Robert Newman


Born
in Manhattan, The United States
January 01, 1909

Died
January 01, 1988

Genre


Librarian Note: There is more than one author in the Goodreads database with this name.

Mr. Newman, who was born in Manhattan, began his career as a writer for radio shows. In 1944, he was in charge of the radio portion of President Franklin D. Roosevelt's re-election campaign. He also wrote ''Search for Tomorrow'' and ''Peyton Place'' episodes for television.

From 1973 to 1988, he wrote books for young people, including ''The Case of the Baker Street Irregular,'' published by Atheneum in 1978, and many novels.

Average rating: 3.95 · 786 ratings · 84 reviews · 22 distinct worksSimilar authors
The Case of the Baker Stree...

3.96 avg rating — 296 ratings — published 1978 — 15 editions
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Merlin's Mistake

3.74 avg rating — 99 ratings — published 1970 — 9 editions
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The Case of the Vanishing C...

3.82 avg rating — 62 ratings — published 1980 — 8 editions
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The Case of the Somerville ...

3.98 avg rating — 46 ratings — published 1981 — 6 editions
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The Case of the Threatened ...

4.22 avg rating — 36 ratings — published 1982 — 7 editions
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The Case of the Frightened ...

4.10 avg rating — 30 ratings — published 1984 — 5 editions
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The Case of the Murdered Pl...

3.93 avg rating — 29 ratings — published 1985 — 5 editions
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The Case of the Etruscan Tr...

4.11 avg rating — 28 ratings — published 1983 — 5 editions
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The Case of the Indian Curse

3.96 avg rating — 28 ratings — published 1986 — 5 editions
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The Shattered Stone

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4.14 avg rating — 21 ratings — published 1975 — 5 editions
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More books by Robert Newman…
“It takes more energy to find the words to describe poems than almost anything I can think of, except of course for trying to find the damn words to write one. ”
Robert Newman

“But it wasn’t our fault,” said Sara.
“Of course not,” said Wyatt scathingly. “You were on board the launch for a tour of the canal system, which leaves London Bridge every hour on the hour!”
“You’re being sarcastic because you’re angry,” said Andrew patiently, “but it really wasn’t our fault. We were on the launch because we’d been kidnapped.”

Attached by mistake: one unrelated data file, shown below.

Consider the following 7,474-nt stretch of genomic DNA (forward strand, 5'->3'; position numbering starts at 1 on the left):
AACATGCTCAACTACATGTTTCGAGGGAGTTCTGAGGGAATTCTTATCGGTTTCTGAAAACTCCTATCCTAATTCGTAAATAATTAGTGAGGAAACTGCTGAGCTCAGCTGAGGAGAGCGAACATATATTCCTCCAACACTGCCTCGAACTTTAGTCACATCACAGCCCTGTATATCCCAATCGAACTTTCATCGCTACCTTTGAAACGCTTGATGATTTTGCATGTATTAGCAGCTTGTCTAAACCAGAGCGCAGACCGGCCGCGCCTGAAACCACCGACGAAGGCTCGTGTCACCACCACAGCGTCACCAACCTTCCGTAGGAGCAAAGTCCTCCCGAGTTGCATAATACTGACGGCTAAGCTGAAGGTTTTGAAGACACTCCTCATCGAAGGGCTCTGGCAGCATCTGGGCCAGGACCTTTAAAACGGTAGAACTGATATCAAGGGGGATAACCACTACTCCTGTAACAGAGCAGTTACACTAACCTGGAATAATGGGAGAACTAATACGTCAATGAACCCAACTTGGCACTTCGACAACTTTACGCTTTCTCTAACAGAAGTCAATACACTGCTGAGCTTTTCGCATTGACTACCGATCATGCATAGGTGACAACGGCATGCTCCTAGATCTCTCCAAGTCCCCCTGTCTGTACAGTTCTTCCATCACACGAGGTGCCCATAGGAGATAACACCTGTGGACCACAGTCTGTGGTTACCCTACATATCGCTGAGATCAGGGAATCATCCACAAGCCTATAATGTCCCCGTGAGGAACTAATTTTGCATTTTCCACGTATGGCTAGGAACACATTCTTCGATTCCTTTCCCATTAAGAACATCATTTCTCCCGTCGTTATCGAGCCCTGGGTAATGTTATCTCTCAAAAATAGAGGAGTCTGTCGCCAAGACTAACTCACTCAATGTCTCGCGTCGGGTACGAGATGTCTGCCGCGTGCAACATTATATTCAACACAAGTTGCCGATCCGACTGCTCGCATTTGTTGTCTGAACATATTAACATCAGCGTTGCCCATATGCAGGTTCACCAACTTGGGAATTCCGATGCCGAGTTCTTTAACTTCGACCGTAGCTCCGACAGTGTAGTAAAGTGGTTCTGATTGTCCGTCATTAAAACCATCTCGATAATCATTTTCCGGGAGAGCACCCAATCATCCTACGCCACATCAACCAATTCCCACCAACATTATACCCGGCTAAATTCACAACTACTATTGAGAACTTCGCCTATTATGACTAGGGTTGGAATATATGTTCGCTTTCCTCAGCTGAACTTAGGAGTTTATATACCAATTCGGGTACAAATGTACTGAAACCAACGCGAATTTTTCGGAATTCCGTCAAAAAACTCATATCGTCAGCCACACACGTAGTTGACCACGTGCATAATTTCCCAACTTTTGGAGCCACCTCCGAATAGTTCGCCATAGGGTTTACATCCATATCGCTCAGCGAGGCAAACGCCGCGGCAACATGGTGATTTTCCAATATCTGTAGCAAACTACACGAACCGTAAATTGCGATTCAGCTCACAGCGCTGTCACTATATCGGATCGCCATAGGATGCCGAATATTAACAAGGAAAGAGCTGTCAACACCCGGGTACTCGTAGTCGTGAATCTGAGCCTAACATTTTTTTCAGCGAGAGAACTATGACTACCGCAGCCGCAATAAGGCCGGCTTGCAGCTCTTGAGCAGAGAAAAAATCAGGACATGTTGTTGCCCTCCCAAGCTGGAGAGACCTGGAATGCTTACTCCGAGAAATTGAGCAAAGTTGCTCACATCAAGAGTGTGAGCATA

“Kidnapped where and when?”
“At Beasley’s shop this morning.”
“What were you doing there?”
“Looking for Sean.”
“Why?”
Andrew hesitated, glancing at Sara. They were standing just outside the warehouse—he, Sara, Wyatt, Beasley, and, somewhat surprisingly, Captain Clemson. The reason he hesitated was that Wyatt might have a right to be angry at this point.
And then, again surprisingly, Clemson spoke up. “Excuse me, inspector,” he said. “I don’t want to interfere, but they weren’t on the launch of their own free will. The Indians had them in the house and brought them along.”
“Is he a friend of yours?” Sara asked Wyatt, looking at Clemson.
“In a way,” said Wyatt. “But he seems to be a friend of yours, too, trying to find excuses for your being in a place where you shouldn’t have been."
“Look, we all know why you’re so angry, inspector,” said Beasley. “It’s because you like this pair of rapscallions—as who doesn’t—and you were worried about them. But I suspect things wouldn’t have worked out as nicely as they did if it wasn’t for them. I’ll bet they were the ones who spotted us from the house.”
“You don’t say! And what do you want me to do about it—give them each a medal?”
“No,” said Andrew, playing on the fact that Wyatt was speaking a little more moderately. “All we want is for you not to be quite so angry with us.”
“And of course let us know what’s been going on,” said Sara. “Exactly what’s been happening and why.”
“You would want to know that,” said Wyatt dryly. “And you’ll remember everything I say, and the next time it’ll be even harder to keep you out of any case you get within a mile of.”
Robert Newman, The Case of the Indian Curse

“What are you planning to tell your mother about all this when you get home, Andrew?”
“I don’t see any need to tell her anything.”
“You don’t? What do you say when she asks where you’ve been all day?”
“Why,” said Sara cheerfully, “we were on a boat trip on the canal. It was very interesting and instructive. We learned something about dustmen and dust yards and about Indian religions. But, best of all, we met a police officer from India who turned out to be a good friend of Beasley’s as well as the inspector’s and whom he’ll almost certainly invite to dinner.”
“Isn’t there a folk saying about teaching one’s grandmother to suck eggs?” said Captain Ross with a smile.
“There is,” said Wyatt. “And the interesting part of it is that every word of what she said is true.”
Robert Newman, The Case of the Indian Curse

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